From 1989 until early 2006, the Plaintiff's office was located in the Clinical Services area at the JCC. Clinical Services is housed in a single building between the facility's Segregation Unit and the Health Care Unit. The three areas are separated by brick firewalls. From at least 1989 until the present, inmate medical records have been located in the Health Care Unit. From 1989 until early 2006, the Plaintiff would see inmates for psychological evaluations in his office in Clinical Services without security personnel present. During this 16 to 17 year period, there was no security guard posted in Clinical Services. Throughout the period, the Plaintiff would pick up his patients' medical charts from the Health Care Unit and take them to his office in Clinical Services. To get from his office to the Health Care Unit, the Plaintiff would exit the Clinical Services area and travel approximately 40 feet to the entrance. The Plaintiff would have to travel an additional 30 feet from the Health Care Unit entrance to the records room to pick up charts.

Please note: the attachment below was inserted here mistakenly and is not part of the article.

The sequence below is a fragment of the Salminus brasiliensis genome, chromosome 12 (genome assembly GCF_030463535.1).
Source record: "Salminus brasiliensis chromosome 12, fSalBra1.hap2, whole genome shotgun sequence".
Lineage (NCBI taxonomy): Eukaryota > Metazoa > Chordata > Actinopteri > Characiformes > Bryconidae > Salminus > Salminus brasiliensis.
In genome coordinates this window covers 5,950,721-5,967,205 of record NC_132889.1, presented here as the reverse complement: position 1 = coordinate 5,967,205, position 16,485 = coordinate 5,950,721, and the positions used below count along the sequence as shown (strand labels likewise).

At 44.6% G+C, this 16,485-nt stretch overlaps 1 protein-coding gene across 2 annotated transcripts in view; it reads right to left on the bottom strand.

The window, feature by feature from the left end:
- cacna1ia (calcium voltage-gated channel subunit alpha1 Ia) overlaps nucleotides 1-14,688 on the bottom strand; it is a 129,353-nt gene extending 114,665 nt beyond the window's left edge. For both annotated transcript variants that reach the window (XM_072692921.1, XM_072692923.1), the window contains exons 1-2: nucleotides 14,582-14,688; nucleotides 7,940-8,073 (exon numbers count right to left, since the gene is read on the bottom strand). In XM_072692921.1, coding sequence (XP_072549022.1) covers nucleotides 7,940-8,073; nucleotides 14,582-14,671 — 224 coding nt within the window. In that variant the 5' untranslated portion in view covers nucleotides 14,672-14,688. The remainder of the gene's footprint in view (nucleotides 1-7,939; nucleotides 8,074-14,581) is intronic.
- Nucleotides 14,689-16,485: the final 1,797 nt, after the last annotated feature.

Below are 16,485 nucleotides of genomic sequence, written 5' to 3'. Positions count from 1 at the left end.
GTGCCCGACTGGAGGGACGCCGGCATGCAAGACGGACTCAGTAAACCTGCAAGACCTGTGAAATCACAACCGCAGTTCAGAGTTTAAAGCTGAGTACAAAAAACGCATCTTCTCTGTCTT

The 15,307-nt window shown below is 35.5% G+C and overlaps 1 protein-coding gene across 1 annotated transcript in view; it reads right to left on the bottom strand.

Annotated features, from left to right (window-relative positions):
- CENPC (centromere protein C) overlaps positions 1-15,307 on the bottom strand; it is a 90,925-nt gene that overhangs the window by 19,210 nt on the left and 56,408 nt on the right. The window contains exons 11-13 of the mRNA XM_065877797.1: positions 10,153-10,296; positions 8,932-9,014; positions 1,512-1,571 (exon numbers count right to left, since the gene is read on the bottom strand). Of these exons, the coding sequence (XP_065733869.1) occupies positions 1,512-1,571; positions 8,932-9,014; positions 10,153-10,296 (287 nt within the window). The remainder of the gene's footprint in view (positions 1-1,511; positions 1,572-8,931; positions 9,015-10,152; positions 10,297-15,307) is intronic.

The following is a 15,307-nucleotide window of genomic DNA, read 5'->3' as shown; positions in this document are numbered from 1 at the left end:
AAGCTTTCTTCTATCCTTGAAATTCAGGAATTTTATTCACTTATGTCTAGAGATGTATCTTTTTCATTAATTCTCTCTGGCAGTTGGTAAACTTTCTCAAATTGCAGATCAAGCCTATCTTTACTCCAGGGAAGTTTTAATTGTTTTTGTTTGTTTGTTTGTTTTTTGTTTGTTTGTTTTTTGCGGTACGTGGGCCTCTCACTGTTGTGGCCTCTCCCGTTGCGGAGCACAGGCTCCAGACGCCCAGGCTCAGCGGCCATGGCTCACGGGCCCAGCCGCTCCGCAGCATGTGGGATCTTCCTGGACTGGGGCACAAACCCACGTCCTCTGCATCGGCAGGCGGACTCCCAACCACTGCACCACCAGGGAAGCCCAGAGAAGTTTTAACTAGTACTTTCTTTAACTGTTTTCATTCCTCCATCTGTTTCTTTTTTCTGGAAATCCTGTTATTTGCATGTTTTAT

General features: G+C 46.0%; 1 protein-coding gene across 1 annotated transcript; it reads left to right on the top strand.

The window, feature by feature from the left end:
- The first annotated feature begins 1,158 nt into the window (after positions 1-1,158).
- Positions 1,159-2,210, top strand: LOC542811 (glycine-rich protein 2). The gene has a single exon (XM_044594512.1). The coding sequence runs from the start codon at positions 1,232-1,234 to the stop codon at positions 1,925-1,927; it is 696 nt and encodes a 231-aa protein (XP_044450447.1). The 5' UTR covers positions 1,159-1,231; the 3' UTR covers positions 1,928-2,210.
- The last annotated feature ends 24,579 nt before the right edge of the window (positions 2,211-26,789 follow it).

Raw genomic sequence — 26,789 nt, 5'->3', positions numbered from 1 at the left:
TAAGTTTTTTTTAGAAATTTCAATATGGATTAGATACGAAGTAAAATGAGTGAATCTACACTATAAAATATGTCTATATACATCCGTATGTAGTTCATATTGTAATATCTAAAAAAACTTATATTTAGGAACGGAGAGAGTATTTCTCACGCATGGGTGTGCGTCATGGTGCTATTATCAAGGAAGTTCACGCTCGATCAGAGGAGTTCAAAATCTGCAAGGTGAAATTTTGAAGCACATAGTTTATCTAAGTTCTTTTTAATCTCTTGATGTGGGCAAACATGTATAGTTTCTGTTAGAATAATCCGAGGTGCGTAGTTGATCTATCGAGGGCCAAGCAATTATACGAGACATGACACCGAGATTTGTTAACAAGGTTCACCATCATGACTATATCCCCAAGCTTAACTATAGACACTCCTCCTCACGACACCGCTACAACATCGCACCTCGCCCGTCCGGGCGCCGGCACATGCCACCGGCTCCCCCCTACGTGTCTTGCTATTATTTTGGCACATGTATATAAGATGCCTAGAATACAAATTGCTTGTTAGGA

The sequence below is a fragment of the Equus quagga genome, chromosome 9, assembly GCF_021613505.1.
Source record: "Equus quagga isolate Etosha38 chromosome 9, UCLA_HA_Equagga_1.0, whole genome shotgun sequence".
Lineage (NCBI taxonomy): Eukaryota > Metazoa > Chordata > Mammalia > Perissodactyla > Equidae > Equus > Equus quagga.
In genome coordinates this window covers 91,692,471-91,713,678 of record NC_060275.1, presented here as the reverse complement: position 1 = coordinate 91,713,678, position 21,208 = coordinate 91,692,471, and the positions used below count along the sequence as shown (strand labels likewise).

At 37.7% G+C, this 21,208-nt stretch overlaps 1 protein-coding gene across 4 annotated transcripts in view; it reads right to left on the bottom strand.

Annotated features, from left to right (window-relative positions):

In early 2006, at his request, the Plaintiff's office was relocated to the Health Care Unit. It remained there until February of 2007. Defendant Rossi informed the Plaintiff in December of 2006 that he would move back to his former office in Clinical Services. The Defendants allege Warden Polk testified that Plaintiff was moved back to his former office in order to free up space in the Health Care Unit for Dr. Lochard. However, the Plaintiff asserts that his office in the Health Care Unit remained vacant. Dr. Lochard is one of the medical doctors associated with the Wexford Corporation, a private vendor contracting with the state for medical services. The office space in the Health Care Unit was used by Dr. Lochard, though the Plaintiff notes he was only occasionally at the JCC.